News

Cuttin’ and baggin’

These days, Christmas trees come in all shapes, sizes and prices.

For some people, artificial trees are the only ones to buy and they do have certain advantages. You don’t have to worry about the needles dropping off and getting stuck in the carpet, they don’t need to be watered periodically and when Christmas season is over, all that needs to be done is stuff them back in the box and tote the box out to the garage until next year.

If you’ve got a big budget set aside for the holidays, you can have an 8-foot, prelit flocked tree sent mail order from Hammacher Schlemmer in New York City. The tree has 1,246 tips with branches strong enough to hold heavy ornaments and is strung with 700 lights. All this for the incredibly low price of $659.95, less shipping.

That might be just a wee bit over the top for most people.

In the minds of others, going out and cutting a fresh tree has become a holiday tradition, right up there with hitting the malls and shopping for early-season bargains.

To those folks, nothing makes a house smell better than a freshly-cut tree in the living room.

For Coupeville residents Craig Anderson, his wife, Kristy, and sons Aiden and Chase, this meant a trip to Hennrich Tree Farm on Hastie Lake Road to find just the right one to cover with lights, ornaments and tinsel before encircling the evergreen with gaily-wrapped packages.

For the family, the selection process was half the fun and while Craig and Aiden walked between the rows of pine trees toting the saw and looking for one with just the right amount of foliage, Kristy pushed baby Chase in the stroller.

Soon the perfect tree was located, one that Kristy said had a flat side so it could fit properly against the wall.

“We come here every year to cut our tree,” she said. “We keep saying we’re going to get an artificial one and every year we keep coming back.”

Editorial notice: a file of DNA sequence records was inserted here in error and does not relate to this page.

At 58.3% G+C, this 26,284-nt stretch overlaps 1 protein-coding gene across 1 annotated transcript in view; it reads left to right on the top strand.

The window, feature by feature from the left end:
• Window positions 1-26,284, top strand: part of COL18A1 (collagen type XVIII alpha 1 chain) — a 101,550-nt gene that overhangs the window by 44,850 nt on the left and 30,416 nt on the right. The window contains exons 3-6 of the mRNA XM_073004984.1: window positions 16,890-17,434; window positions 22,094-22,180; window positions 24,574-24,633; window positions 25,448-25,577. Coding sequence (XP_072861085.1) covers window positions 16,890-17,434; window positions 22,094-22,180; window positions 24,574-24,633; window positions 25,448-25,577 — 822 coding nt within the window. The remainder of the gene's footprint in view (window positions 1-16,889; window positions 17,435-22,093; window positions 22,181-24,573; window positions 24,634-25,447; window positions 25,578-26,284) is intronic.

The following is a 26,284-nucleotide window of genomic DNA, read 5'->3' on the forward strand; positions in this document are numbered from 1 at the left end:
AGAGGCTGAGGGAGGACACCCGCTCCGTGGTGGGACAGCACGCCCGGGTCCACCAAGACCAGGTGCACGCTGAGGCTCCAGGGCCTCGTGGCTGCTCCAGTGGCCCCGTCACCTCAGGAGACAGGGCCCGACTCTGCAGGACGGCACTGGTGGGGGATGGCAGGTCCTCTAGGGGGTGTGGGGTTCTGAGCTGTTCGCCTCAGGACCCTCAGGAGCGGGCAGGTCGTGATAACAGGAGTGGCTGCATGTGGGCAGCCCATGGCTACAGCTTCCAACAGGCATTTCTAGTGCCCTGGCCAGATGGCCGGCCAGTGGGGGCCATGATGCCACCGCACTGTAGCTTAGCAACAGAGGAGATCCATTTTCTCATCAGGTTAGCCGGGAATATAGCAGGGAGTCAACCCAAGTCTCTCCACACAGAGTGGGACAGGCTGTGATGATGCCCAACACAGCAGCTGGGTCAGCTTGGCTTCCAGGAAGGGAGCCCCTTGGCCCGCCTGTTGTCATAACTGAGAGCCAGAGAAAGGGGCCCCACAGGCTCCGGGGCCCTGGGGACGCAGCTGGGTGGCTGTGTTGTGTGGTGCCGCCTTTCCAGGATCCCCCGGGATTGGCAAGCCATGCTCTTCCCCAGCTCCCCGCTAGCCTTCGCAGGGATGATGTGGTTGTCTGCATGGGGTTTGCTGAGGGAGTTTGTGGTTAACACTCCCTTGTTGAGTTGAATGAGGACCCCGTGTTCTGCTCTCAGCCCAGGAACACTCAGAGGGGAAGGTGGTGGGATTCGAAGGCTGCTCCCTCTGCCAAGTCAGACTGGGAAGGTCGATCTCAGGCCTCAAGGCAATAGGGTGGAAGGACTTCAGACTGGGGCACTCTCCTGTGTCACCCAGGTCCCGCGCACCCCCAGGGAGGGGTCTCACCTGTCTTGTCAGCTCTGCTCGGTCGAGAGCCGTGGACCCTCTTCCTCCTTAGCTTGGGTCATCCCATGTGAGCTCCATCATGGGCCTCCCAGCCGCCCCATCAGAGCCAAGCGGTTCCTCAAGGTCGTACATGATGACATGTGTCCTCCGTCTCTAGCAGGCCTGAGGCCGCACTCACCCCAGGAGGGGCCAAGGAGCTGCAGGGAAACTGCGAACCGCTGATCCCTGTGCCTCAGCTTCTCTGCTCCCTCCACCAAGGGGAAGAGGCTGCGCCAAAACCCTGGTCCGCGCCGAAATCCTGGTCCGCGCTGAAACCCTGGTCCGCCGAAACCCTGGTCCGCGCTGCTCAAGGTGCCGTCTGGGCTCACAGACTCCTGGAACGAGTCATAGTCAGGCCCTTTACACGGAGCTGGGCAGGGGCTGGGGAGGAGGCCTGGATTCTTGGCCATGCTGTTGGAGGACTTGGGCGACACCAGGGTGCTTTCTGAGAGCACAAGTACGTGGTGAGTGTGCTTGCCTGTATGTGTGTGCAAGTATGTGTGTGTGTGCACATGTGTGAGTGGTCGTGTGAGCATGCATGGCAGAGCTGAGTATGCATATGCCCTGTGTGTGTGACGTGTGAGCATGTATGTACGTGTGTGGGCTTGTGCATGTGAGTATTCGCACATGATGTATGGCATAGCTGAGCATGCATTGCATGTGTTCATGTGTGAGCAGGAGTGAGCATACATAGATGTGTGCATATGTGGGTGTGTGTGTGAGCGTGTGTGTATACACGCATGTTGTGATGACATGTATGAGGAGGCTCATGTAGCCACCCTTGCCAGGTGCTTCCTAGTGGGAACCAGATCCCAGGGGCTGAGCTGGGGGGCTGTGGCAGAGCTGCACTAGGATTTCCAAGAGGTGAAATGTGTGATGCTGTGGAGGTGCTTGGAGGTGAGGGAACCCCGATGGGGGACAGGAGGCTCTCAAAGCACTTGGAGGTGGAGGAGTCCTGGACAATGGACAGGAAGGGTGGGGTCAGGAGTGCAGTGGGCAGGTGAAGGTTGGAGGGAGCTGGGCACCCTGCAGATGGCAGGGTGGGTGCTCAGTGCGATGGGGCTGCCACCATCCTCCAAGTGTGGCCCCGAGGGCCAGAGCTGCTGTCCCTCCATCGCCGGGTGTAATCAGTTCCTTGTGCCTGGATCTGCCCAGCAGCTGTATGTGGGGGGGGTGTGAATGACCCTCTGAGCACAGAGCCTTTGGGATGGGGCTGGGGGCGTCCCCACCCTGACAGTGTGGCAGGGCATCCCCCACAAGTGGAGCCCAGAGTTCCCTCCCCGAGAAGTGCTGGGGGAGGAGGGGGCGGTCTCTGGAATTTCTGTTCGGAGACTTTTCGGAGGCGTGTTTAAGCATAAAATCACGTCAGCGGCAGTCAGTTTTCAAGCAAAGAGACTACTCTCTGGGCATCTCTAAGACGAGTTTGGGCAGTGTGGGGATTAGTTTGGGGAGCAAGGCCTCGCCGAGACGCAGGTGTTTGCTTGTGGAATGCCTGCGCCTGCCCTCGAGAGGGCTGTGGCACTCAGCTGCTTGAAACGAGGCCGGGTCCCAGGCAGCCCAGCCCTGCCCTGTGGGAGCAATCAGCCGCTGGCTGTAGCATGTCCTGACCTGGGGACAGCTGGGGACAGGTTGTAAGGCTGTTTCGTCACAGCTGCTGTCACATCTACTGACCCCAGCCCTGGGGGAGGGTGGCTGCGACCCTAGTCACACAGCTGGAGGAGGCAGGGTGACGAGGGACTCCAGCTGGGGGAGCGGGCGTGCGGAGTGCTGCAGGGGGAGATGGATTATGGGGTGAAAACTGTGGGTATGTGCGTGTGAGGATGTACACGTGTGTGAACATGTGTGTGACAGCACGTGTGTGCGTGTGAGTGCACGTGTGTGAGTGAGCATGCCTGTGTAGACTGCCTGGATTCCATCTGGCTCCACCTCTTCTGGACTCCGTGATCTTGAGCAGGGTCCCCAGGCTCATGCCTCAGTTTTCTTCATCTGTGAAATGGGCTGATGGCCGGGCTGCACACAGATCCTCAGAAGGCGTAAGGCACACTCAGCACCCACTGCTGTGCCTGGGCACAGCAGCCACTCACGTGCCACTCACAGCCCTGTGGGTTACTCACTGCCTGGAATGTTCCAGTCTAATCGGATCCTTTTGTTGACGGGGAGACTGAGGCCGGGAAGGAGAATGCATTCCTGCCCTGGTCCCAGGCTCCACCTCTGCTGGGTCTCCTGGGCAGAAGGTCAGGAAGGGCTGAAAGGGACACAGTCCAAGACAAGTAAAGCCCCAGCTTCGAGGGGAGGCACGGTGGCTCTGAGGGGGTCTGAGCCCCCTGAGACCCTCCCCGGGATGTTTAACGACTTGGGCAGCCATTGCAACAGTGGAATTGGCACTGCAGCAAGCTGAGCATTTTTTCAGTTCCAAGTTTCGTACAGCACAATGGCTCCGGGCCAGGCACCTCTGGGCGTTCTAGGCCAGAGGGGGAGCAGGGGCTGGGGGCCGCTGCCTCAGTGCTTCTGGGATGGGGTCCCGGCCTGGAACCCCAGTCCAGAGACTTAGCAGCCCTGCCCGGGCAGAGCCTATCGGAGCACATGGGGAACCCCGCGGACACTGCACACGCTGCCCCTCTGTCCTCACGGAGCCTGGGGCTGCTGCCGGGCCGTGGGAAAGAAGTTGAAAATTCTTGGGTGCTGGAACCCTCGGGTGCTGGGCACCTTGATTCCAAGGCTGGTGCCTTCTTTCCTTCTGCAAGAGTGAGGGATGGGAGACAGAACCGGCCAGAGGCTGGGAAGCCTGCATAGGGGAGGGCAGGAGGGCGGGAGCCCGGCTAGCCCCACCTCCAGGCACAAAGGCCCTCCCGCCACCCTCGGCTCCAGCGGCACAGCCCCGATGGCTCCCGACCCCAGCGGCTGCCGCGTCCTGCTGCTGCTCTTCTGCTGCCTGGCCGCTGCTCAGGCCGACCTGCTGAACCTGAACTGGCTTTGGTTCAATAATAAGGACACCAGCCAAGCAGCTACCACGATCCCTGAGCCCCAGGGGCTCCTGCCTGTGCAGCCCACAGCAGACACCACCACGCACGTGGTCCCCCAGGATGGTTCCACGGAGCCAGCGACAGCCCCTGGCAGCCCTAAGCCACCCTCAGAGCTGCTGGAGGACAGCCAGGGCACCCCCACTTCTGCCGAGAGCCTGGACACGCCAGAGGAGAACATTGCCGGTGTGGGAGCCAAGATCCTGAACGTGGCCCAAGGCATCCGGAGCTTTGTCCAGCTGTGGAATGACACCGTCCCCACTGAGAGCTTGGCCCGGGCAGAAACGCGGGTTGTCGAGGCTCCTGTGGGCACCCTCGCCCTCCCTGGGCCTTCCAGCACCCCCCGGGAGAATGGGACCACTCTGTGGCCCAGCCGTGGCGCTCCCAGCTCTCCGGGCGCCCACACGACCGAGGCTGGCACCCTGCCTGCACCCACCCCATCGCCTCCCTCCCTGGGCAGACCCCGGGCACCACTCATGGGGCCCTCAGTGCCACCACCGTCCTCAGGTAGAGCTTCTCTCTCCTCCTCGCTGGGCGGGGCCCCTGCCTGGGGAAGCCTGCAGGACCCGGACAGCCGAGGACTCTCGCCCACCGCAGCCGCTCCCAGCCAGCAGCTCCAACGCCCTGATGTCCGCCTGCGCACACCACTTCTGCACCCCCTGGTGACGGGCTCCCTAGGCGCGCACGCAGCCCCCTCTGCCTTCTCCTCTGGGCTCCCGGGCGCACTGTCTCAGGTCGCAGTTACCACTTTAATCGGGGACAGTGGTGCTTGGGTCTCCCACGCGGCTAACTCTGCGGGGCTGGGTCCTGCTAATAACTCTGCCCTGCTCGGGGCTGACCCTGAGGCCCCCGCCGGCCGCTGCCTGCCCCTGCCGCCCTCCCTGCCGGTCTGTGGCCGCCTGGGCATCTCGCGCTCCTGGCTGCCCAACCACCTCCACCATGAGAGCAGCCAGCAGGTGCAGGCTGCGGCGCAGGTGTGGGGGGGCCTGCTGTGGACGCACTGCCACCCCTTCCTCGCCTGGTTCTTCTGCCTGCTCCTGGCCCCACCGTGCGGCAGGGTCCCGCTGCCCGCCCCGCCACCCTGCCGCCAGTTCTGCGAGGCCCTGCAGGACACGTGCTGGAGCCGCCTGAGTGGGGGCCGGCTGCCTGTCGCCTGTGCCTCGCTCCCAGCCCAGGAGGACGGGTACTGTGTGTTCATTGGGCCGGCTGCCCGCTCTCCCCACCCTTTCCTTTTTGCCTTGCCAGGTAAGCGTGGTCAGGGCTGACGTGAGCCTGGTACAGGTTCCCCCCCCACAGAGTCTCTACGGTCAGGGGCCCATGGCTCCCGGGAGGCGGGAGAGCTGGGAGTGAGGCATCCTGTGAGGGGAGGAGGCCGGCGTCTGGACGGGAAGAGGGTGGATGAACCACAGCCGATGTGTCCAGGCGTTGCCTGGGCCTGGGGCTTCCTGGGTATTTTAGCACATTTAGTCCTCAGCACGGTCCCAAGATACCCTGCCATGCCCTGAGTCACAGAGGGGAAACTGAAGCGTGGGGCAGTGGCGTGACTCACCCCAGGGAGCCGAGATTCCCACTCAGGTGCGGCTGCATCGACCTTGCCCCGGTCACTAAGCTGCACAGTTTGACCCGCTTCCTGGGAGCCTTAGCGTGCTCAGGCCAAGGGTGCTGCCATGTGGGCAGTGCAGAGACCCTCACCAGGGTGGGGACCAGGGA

After felling the tree, Craig and Aiden dragged it back to where Lisa Boyer (“I’m really Lisa Hennrich-Boyer,” she said), helped run the tree through a special machine that put it in a net bag for easy transport.

“Bagging is the best investment,” Craig said, as the evergreen emerged from the machine.

Boyer said her parents sold their first tree from the farm back in 1973.

“I really don’t know how many trees we sell a year,” she said. “It varies and we know we’ve had a good year when we sell enough to want to keep doing it. It’s become kind of a tradition now and we enjoy all the people who come out here to cut one.”

The Hennrich Tree Farm is open from 10 a.m. to 5 p.m. Thursdays through Sundays.

Another location to cut a fresh tree is at the Wood Bee Christmas Tree Farm on Torpedo Road.

Don’t want to cut your own tree? Then you might want to check out the trees the Oak Harbor Lions Club has for sale in their lot next to the Chamber of Commerce building on Highway 20.

Many of the grocery stores in town also have trees for sale, as does Rite Aid, but you’d better hurry — the countdown has already begun and you’ve only got 16 shopping days left.

We encourage an open exchange of ideas on this story's topic, but we ask you to follow our guidelines for respecting community standards. Personal attacks, inappropriate language, and off-topic comments may be removed, and comment privileges revoked, per our Terms of Use. Please see our FAQ if you have questions or concerns about using Facebook to comment.
blog comments powered by Disqus

Read the latest Green Edition

Browse the print edition page by page, including stories and ads.

Oct 18 edition online now. Browse the archives.

Friends to Follow

View All Updates